THE BLOG
01/05/2011 11:50 am ET Updated May 25, 2011

An Inconvenient Text: Will House Members Obey the Constitution They Read Aloud?

It's wonderful that Members of the House of Representatives are preparing to hear a reading of the Constitution of the United States. I would enthusiastically echo the hopes of Dahlia Lithwick and Garrett Epps that close attention to such a performance might prompt at least some of our constitutional fundamentalists to appreciate that the document they revere is both imperfect and complex. Things they hope to find there will be missing. Things they wish were not there are explicit. Readers of Dahlia's and Garrett's essays will find numerous examples to mull over.

I thought, therefore, that I would limit my post today to a single question: After the reading of the Constitution, will all members of Congress who are military reserve officers or who hold appointments as retired military officer resign their posts? I ask because, Section 6, Paragraph 2, of Article I states that "no Person holding any Office under the United States, shall be a Member of either House during his Continuance in Office." It's called the Incompatability Clause. To hold a commission in the armed forces reserves or an appointment as retired military officer is to hold "Office under the United States." So, while in Congress, don't Reserve officers and retired military officers have to resign their executive branch positions?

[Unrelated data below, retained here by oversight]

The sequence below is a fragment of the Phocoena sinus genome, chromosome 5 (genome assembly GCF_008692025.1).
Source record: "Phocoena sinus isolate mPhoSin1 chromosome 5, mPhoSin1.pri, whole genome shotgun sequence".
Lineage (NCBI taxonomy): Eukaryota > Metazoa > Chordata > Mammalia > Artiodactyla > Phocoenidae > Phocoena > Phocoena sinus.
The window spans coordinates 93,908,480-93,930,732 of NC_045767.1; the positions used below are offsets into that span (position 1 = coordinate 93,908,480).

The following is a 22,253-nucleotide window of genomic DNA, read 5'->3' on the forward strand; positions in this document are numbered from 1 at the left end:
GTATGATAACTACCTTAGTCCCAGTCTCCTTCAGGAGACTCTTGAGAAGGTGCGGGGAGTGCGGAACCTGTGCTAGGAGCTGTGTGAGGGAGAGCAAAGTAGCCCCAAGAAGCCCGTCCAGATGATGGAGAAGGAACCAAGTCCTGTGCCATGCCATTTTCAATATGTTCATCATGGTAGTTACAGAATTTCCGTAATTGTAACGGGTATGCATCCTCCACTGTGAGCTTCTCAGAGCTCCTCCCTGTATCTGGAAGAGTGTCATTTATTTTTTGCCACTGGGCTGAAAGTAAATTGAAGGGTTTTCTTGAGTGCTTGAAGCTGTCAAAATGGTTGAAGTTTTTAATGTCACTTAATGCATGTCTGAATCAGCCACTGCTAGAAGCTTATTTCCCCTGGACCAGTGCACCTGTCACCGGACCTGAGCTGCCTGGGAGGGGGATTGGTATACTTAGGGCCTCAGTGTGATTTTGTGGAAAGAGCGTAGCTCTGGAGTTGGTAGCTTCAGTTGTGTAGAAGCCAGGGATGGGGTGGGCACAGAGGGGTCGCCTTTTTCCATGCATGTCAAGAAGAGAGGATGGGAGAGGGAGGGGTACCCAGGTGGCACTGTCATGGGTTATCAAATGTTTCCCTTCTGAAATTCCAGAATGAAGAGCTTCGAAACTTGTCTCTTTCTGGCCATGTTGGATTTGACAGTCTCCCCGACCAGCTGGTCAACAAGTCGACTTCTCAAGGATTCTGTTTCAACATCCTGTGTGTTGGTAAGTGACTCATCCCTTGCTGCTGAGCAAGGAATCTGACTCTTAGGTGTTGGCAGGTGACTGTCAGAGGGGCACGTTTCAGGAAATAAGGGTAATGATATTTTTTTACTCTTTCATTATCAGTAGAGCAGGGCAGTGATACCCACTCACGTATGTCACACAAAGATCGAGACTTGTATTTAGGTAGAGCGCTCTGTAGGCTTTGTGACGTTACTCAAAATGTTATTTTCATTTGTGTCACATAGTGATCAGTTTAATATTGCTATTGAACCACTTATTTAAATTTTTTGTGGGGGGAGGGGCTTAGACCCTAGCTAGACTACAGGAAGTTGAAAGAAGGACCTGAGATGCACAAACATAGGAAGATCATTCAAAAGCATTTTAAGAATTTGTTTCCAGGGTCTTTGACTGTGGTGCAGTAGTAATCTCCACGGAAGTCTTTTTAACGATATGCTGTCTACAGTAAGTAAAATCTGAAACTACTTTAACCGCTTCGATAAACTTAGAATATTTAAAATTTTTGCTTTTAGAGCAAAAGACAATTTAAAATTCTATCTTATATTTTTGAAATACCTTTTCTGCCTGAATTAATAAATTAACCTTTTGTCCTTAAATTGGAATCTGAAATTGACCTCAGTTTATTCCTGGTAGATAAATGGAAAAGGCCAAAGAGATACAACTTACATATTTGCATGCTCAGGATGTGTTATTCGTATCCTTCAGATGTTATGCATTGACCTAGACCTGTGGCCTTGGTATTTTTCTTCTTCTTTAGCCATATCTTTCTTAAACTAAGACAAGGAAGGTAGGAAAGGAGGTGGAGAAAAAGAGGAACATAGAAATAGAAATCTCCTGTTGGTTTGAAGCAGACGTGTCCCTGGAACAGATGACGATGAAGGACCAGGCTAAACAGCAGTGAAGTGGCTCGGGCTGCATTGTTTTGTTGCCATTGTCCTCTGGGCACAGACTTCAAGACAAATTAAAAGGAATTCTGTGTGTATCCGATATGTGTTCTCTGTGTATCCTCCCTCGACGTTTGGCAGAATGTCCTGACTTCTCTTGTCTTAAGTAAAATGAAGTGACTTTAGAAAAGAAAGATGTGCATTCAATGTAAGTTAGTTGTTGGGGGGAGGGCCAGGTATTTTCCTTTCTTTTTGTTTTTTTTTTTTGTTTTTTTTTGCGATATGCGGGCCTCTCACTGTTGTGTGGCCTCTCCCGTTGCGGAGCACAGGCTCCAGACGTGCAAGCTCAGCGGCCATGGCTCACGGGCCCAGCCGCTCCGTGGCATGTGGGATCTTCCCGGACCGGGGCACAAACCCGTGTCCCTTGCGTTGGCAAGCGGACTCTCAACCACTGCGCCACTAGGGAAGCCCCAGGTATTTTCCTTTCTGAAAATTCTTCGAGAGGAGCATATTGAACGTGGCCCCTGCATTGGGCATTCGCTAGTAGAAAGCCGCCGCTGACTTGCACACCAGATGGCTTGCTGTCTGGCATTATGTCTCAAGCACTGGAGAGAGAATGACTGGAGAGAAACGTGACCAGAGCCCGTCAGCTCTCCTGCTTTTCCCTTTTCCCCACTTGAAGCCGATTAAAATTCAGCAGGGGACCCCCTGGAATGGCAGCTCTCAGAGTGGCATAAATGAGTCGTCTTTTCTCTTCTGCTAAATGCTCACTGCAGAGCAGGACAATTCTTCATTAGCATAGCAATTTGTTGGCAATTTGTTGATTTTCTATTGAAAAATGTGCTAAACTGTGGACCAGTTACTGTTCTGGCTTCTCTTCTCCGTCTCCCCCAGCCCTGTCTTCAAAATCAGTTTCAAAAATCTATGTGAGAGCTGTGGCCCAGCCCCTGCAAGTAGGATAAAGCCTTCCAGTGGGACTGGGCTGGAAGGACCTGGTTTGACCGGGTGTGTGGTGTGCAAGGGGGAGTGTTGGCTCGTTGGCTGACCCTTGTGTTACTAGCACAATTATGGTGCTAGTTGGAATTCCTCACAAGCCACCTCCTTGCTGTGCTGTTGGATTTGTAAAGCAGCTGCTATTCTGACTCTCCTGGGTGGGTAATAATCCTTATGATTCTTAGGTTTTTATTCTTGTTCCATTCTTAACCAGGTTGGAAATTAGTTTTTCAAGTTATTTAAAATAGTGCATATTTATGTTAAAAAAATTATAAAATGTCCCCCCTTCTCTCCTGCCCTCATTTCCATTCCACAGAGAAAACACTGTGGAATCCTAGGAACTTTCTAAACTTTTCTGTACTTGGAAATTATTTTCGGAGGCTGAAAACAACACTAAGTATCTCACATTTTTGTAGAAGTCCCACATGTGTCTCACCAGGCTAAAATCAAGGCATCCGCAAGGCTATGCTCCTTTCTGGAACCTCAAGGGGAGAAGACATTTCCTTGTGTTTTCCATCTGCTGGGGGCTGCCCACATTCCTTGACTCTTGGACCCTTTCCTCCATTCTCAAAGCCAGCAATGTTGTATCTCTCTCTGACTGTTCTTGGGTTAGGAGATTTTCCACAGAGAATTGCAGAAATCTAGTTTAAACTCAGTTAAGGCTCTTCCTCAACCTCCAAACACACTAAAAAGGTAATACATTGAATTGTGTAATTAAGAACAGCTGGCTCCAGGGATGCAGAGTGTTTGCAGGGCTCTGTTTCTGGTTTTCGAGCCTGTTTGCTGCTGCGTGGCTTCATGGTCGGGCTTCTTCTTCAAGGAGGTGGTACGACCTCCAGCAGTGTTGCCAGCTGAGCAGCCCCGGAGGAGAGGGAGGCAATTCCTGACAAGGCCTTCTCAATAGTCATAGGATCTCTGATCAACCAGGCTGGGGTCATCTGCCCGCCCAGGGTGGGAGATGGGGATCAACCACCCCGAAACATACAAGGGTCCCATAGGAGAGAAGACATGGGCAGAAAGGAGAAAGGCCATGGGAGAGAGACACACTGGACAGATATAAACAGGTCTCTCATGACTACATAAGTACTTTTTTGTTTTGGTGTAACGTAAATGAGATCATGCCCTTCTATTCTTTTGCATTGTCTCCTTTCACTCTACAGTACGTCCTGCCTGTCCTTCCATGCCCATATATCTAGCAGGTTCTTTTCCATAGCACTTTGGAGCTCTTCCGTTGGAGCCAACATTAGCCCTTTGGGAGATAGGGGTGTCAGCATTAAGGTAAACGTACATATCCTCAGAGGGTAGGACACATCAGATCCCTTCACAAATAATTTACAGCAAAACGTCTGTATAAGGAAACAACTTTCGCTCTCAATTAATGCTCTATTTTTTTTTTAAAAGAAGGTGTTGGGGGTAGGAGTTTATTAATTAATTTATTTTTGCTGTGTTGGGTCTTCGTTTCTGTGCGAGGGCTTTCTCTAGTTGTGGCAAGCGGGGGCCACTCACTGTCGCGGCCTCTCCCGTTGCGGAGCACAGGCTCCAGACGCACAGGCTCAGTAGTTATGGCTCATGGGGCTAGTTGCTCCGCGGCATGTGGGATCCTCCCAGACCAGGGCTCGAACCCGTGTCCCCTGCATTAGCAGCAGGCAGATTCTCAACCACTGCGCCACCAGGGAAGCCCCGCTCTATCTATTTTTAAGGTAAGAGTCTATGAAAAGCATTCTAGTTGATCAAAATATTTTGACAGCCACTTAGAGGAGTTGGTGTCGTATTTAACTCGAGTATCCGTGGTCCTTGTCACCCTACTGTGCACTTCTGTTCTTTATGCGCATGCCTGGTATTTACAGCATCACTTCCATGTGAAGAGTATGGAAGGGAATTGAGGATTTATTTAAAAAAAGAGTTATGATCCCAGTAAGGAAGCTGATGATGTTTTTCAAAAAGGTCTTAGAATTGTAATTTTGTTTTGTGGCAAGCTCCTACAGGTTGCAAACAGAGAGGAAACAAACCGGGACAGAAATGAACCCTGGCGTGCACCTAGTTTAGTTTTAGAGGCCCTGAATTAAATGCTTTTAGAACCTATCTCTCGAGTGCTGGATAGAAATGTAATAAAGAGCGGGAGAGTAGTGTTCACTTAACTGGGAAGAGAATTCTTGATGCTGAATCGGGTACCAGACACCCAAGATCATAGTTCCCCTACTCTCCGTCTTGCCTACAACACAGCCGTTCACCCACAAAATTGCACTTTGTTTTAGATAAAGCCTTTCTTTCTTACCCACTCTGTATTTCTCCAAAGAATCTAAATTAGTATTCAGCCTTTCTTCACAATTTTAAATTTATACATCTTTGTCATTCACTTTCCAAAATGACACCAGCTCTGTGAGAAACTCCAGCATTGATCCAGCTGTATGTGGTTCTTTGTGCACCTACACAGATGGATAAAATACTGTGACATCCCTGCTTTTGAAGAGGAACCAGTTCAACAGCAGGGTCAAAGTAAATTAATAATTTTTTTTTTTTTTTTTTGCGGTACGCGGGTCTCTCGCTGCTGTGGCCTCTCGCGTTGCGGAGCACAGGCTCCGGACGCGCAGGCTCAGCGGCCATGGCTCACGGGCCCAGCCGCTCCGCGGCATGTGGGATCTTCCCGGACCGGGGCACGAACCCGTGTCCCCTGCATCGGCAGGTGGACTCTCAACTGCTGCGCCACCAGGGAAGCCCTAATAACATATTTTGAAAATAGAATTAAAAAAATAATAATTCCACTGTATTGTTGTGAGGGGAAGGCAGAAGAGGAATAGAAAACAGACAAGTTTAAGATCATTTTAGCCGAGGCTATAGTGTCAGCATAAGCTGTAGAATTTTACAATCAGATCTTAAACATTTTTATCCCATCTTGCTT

A group of reservists opposed to the war in Vietnam brought the issue of reserve officers to the fore over 35 years ago, and succeeded at the trial and appellate court levels in getting a declaratory judgment that Members of Congress are ineligible, while in Congress, to hold a Reserve "commission." The Supreme Court set aside the judgment on a procedural ground, namely, that the plaintiffs were not injured personally by the asserted violation of the Constitution's Incompatibility Clause, and were therefore not entitled to sue on the matter in a federal court.

Of course, the fact that individual Americans cannot sue Congress because of procedural hurdles should not keep Congress from doing the right thing, right?

In a Fourth of July week message last summer, now Rep. Allen West (R-FL), said: "I believe in our Constitutional Republic which means we are a Nation respecting the rule of law. We must . . . enforce our laws, clearly articulated in the Constitution." Does that mean that "Lieutenant Colonel Allen West (US Army, Retired)," as he describes himself on his web site, will now resign that appointment?

Just asking.